Journal of the New Zealand Medical Association, 24-June-2005, Vol 118 No 1217
Prenatal testing for aneuploidy in New Zealand: time for action
Screening for aneuploidy and particularly Down Syndrome (Trisomy 21) is inevitably becoming part of early antenatal care due to increasing knowledge and expectations by women and the availability of methods of risk prediction. Since the first description of the association between low maternal serum alpha fetoprotein and fetal chromosomal abnormalities1 the possibility of detecting women at risk of having a baby with aneuploidy has become available. At present in New Zealand this is available in some centres by the ultrasound measurement of fetal nuchal translucency (NT) in the first trimester of pregnancy.
A system of maternal serum screening in the second trimester of pregnancy was developed, but some time ago funding was withdrawn and the patient is now required to pay $75.00 for the testing. The ultrasound scan on which the first trimester risk prediction is based is funded in part or full by the Health Benefits subsidy provided for early pregnancy scanning services. It is therefore a reasonable deduction for women to make that as funding is available, the funder must believe that the procedure is worth doing.
The funder and the Ministry of Health must then take some responsibility for the situation in New Zealand whereby women are using the result of the NT scan to decide on the advisability of further testing for aneuploidy in their fetus.
The further testing performed after nuchal translucency scanning usually involves invasive procedures such as amniocentesis or chorionic villus sampling. Both these tests, whilst being considered diagnostic do have their own risks including loss of the pregnancy.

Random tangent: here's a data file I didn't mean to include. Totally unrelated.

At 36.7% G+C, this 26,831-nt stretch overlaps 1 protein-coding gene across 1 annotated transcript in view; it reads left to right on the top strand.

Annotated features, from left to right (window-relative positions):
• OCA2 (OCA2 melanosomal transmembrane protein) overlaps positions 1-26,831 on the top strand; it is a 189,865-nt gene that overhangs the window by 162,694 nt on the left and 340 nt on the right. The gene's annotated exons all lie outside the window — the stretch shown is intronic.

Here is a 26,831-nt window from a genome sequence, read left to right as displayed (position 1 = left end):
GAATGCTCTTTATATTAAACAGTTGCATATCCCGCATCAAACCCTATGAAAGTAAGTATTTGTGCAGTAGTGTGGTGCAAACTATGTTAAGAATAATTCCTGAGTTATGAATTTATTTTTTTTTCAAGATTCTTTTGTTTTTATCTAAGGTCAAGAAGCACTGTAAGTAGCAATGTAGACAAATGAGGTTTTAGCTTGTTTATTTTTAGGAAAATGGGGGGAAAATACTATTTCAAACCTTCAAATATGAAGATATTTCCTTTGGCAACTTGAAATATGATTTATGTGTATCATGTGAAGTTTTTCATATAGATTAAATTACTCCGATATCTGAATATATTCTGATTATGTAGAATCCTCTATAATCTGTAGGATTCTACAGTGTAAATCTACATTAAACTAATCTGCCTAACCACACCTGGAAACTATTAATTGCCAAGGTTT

Implications of current situation
Further screening prior to invasive diagnostic testing, such as first trimester maternal serum testing is either unavailable or, in the case of second trimester serum screening, has had Government funding withdrawn, thus creating a disincentive for patients and clinicians to use this approach. The fact that second trimester maternal serum screening is no longer funded is not only a disincentive for this type of testing but also implies that the Ministry of Health does not consider it to be a valuable part of antenatal care provision.
Evidence detailing the efficacy of an integrated approach to prenatal screening for trisomy 21 using a combination of ultrasound and biochemistry in the first2 and second trimesters,3 the so called “Integrated test” has been presented over 5 years ago. In the United Kingdom, the National Screening Committee has already commenced a process of introducing nationwide screening with defined targets both for programme outcomes in terms of detection rates and national coverage. An indepth description of the process can be found on the website: http://www.nelh.nhs.uk/screening/dssp/home.htm
The SURUSS trial4 has shown that for a 3% false positive rate, a test programme with ultrasound and first and second trimester biochemistry can achieve a detection rate for Trisomy 21 of 92%. This contrasts with a detection rate of 67% for ultrasound (NT) alone at the 3% false positive rate. Higher false positive rates such as 5% only increase the ultrasound detection rate to 73% but with an increase in invasive testing with its attendant risks of procedure related pregnancy loss. Of interest, offering second trimester maternal serum alone (as was formerly the case in New Zealand) achieved a detection rate of 77% for a 3% false positive rate. Combined first and second trimester serum testing which avoids the problems of having sufficient well trained sonographers available will achieve an 82% detection rate for a 3% false positive rate. It would seem that there is little evidence to support the use of nuchal translucency scanning alone as is the widespread practice in New Zealand at present. Other outcomes of nuchal translucency scanning such as determining accurate gestation or detecting obvious fetal anomalies fall outside the concepts of a screening programme for fetal chromosomal abnormality.